Invasive snakes you should watch out for
Earlier in the week, the Florida Fish and Wildlife Conservation Commission were called out to a resident’s home to help capture a large Burmese python that was in their yard. The snake measured over 9-feet long and was caught without any mishaps. Burmese pythons have been an invasive species in the Everglades for a few years and have been growing in numbers. The snakes are not protected in the state other than by anti-cruelty laws, so residents are allowed to kill them at will.
The much talked about “Florida python challenge” is ready to get underway. The challenge has been met with criticism but is still pushing forward, offering those who participate and capture snakes various prizes. Burmese pythons entered the state via the exotic pet trade and have taken over the everglades disrupting the natural ecosystem that thrives there.
Giant Burmese Python Removed From Yard
Earlier this week, officers from the Florida Fish and Wildlife Conservation Commission were called to a home in Key Largo after some residents spotted a large Burmese python slithering through their yard.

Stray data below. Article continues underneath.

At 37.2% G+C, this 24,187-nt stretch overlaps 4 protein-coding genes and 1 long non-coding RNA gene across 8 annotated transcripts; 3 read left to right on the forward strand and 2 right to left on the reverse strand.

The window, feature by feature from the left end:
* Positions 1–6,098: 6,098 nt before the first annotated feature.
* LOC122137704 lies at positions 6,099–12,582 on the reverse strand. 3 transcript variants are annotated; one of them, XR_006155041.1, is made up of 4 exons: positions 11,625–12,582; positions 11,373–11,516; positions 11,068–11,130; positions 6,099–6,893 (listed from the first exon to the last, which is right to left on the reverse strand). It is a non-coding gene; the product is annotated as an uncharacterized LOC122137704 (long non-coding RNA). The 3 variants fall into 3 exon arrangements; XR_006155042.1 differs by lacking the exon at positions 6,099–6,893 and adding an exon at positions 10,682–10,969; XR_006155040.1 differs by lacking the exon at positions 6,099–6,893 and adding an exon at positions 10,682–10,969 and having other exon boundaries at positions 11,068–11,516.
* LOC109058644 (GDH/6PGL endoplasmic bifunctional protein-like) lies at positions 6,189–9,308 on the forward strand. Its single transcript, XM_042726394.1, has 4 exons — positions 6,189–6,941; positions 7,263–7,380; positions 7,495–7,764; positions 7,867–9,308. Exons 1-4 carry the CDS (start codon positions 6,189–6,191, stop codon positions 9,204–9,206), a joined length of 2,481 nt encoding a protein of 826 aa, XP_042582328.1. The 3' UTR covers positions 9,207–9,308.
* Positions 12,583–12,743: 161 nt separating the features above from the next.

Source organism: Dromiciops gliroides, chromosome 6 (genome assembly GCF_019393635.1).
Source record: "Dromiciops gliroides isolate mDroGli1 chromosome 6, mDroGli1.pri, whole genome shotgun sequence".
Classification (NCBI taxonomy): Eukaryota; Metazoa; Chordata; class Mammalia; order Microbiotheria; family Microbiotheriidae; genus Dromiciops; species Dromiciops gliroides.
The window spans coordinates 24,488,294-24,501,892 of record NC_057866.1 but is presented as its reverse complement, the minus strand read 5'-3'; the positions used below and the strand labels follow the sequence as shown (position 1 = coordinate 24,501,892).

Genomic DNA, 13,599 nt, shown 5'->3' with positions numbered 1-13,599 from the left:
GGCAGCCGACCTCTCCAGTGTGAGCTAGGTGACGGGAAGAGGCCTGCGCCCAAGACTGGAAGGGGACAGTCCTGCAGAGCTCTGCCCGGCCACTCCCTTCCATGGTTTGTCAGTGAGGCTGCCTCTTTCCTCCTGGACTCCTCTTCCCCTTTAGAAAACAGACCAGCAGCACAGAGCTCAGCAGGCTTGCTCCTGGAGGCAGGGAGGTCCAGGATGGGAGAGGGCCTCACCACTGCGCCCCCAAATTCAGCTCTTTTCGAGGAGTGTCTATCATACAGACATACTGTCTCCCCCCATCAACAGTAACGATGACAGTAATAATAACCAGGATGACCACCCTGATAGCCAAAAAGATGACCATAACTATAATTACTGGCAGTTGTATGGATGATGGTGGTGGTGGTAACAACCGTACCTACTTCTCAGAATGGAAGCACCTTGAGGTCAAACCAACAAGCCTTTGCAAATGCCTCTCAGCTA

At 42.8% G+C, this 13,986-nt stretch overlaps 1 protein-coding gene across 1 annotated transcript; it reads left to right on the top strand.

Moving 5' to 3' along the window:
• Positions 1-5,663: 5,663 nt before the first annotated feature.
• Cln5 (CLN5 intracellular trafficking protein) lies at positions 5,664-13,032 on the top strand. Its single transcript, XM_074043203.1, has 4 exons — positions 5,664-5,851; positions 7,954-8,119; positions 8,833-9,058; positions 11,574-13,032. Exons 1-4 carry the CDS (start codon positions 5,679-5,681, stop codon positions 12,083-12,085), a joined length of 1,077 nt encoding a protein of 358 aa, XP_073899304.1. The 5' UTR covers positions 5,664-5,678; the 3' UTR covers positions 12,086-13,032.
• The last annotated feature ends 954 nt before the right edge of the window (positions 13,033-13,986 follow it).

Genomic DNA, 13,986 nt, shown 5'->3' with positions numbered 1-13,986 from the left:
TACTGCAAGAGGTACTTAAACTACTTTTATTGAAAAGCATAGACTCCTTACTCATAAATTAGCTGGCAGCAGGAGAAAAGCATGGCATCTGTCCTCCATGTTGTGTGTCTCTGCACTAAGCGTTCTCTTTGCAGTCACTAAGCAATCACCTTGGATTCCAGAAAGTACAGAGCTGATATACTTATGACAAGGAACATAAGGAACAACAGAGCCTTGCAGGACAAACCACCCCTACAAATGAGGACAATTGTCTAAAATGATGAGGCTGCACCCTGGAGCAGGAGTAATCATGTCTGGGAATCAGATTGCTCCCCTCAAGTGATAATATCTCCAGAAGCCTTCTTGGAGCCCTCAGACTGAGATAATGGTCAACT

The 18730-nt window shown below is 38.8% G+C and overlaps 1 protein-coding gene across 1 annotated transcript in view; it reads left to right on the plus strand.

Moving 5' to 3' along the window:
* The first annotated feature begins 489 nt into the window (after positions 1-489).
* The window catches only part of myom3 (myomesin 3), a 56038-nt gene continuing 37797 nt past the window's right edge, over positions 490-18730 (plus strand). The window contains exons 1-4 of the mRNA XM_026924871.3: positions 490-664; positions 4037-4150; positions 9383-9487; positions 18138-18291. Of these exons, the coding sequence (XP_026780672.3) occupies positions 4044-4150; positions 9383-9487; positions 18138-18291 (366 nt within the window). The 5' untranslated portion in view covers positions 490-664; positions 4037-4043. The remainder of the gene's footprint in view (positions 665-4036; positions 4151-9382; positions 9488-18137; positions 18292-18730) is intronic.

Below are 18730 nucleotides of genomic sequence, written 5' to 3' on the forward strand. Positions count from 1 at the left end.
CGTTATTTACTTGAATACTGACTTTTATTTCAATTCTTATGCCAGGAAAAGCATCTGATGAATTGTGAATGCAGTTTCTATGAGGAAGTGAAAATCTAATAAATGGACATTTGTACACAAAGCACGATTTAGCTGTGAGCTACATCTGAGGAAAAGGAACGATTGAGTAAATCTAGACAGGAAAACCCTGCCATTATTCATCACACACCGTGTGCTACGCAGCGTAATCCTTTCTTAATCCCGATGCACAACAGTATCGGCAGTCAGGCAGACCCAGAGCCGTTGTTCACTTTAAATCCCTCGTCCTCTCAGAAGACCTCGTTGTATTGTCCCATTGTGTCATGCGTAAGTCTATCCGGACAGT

FWC caught the python without incident. It measured over 9-feet long. Burmese pythons are an invasive species in and around the Everglades. Read more
Summary: The Florida Fish and Wildlife Conservation Commission were called out to a resident’s home to help capture a large Burmese python that was in their yard. The snake measured over 9-feet long.
Want a new ATV? Bag a few snakes in Python Challenge
There may be easier ways to obtain a brand-new ATV, but one way is to catch the most pythons in the Florida Python Challenge.
The 10-day Burmese python-killing contest starts Friday in the Everglades, with an array of prizes, including ATVs and cash, for killing the most, the longest and heaviest. Burmese pythons arrived in the Everglades through the exotic pet trade. See more
Summary: The Florida python challenge is set to begin soon, offering those who participate various prizes. The challenge will last for ten days.
— South Florida Sun Sentinel (@SunSentinel) January 4, 2020